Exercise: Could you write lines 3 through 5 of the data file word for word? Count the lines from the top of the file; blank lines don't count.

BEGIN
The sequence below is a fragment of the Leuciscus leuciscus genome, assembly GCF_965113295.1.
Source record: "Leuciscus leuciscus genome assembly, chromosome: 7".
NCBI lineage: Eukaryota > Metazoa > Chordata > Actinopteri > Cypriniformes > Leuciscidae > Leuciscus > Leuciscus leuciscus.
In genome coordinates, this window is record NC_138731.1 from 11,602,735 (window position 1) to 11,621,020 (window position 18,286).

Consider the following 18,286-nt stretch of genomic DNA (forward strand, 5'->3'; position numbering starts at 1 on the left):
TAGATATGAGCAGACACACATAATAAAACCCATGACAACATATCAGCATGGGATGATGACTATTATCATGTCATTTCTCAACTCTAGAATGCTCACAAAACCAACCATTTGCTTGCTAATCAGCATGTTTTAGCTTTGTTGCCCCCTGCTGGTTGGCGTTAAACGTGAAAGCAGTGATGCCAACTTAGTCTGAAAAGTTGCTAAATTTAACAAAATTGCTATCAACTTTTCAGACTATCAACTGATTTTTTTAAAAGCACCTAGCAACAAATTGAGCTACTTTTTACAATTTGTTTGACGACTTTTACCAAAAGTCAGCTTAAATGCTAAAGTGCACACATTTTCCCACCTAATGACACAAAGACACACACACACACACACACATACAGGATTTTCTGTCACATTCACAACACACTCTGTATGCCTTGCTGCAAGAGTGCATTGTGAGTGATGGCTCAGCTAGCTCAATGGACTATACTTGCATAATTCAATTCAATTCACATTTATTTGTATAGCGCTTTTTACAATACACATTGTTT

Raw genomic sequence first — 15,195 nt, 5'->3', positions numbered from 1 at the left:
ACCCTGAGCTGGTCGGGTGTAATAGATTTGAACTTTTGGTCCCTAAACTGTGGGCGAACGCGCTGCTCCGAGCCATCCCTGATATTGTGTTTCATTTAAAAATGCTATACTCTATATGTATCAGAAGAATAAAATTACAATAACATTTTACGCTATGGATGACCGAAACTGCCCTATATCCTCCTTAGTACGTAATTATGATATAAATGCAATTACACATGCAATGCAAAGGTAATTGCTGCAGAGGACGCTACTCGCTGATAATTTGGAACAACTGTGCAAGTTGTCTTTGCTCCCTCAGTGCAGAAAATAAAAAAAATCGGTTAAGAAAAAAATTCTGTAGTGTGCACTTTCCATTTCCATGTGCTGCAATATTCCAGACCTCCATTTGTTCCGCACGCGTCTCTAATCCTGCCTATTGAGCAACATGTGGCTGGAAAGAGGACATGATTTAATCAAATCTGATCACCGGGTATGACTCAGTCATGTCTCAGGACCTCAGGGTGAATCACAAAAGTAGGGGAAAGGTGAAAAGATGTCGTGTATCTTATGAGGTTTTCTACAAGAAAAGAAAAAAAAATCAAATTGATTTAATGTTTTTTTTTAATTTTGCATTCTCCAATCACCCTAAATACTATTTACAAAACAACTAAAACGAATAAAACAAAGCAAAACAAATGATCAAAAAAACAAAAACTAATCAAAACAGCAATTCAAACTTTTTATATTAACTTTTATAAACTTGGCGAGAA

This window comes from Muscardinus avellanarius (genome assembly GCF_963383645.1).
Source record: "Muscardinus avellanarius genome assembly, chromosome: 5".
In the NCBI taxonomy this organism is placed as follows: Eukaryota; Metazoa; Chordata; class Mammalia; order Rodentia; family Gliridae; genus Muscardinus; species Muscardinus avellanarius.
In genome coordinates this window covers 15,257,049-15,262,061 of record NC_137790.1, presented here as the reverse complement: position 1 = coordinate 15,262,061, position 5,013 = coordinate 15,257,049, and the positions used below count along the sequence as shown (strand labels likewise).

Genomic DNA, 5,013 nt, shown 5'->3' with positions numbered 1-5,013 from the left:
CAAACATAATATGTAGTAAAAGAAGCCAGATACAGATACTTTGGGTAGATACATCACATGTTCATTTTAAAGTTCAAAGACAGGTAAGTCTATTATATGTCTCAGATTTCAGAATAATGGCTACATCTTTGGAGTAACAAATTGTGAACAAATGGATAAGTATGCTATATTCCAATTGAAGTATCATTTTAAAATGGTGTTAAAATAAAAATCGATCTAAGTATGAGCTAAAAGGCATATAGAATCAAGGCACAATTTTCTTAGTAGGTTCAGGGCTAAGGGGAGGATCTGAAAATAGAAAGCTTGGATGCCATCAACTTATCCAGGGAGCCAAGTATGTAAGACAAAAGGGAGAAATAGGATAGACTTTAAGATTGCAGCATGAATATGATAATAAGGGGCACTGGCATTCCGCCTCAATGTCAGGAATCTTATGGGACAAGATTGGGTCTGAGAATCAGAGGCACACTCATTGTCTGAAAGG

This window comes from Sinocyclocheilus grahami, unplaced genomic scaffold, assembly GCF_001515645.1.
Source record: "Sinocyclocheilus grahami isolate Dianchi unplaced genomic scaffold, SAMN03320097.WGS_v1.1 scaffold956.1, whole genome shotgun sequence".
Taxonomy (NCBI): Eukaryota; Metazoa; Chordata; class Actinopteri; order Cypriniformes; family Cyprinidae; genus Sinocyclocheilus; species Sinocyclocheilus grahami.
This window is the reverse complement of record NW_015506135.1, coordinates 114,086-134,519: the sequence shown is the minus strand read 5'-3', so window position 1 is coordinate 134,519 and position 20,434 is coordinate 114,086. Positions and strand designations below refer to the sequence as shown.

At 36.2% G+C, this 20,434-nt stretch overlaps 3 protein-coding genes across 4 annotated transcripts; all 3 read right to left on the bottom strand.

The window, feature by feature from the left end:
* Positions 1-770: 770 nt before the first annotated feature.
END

NCBI lineage: Eukaryota > Metazoa > Chordata > Actinopteri > Cypriniformes > Leuciscidae > Leuciscus > Leuciscus leuciscus.
In genome coordinates, this window is record NC_138731.1 from 11,602,735 (window position 1) to 11,621,020 (window position 18,286).

Consider the following 18,286-nt stretch of genomic DNA (forward strand, 5'->3'; position numbering starts at 1 on the left):